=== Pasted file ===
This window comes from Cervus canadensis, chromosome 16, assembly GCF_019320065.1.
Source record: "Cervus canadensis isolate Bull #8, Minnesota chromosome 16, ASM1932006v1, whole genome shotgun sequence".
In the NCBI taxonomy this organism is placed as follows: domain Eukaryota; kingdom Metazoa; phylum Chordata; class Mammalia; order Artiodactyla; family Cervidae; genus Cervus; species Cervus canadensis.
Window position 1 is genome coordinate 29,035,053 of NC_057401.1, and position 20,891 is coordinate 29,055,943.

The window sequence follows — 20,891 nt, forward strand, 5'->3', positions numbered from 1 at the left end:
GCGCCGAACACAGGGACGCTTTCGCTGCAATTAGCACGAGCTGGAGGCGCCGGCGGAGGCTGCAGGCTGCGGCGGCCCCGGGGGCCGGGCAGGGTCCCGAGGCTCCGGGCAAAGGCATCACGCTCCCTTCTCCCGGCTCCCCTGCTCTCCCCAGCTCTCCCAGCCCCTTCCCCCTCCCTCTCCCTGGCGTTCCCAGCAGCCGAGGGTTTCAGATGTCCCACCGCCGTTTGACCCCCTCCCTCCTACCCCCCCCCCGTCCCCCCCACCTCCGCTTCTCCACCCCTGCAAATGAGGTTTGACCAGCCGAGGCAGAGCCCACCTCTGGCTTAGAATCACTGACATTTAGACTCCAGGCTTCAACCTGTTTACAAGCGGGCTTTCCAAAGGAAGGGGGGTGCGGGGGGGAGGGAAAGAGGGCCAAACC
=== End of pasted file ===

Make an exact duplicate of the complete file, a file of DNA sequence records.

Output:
This window comes from Cervus canadensis, chromosome 16, assembly GCF_019320065.1.
Source record: "Cervus canadensis isolate Bull #8, Minnesota chromosome 16, ASM1932006v1, whole genome shotgun sequence".
In the NCBI taxonomy this organism is placed as follows: domain Eukaryota; kingdom Metazoa; phylum Chordata; class Mammalia; order Artiodactyla; family Cervidae; genus Cervus; species Cervus canadensis.
Window position 1 is genome coordinate 29,035,053 of NC_057401.1, and position 20,891 is coordinate 29,055,943.

The window sequence follows — 20,891 nt, forward strand, 5'->3', positions numbered from 1 at the left end:
GCGCCGAACACAGGGACGCTTTCGCTGCAATTAGCACGAGCTGGAGGCGCCGGCGGAGGCTGCAGGCTGCGGCGGCCCCGGGGGCCGGGCAGGGTCCCGAGGCTCCGGGCAAAGGCATCACGCTCCCTTCTCCCGGCTCCCCTGCTCTCCCCAGCTCTCCCAGCCCCTTCCCCCTCCCTCTCCCTGGCGTTCCCAGCAGCCGAGGGTTTCAGATGTCCCACCGCCGTTTGACCCCCTCCCTCCTACCCCCCCCCCGTCCCCCCCACCTCCGCTTCTCCACCCCTGCAAATGAGGTTTGACCAGCCGAGGCAGAGCCCACCTCTGGCTTAGAATCACTGACATTTAGACTCCAGGCTTCAACCTGTTTACAAGCGGGCTTTCCAAAGGAAGGGGGGTGCGGGGGGGAGGGAAAGAGGGCCAAACC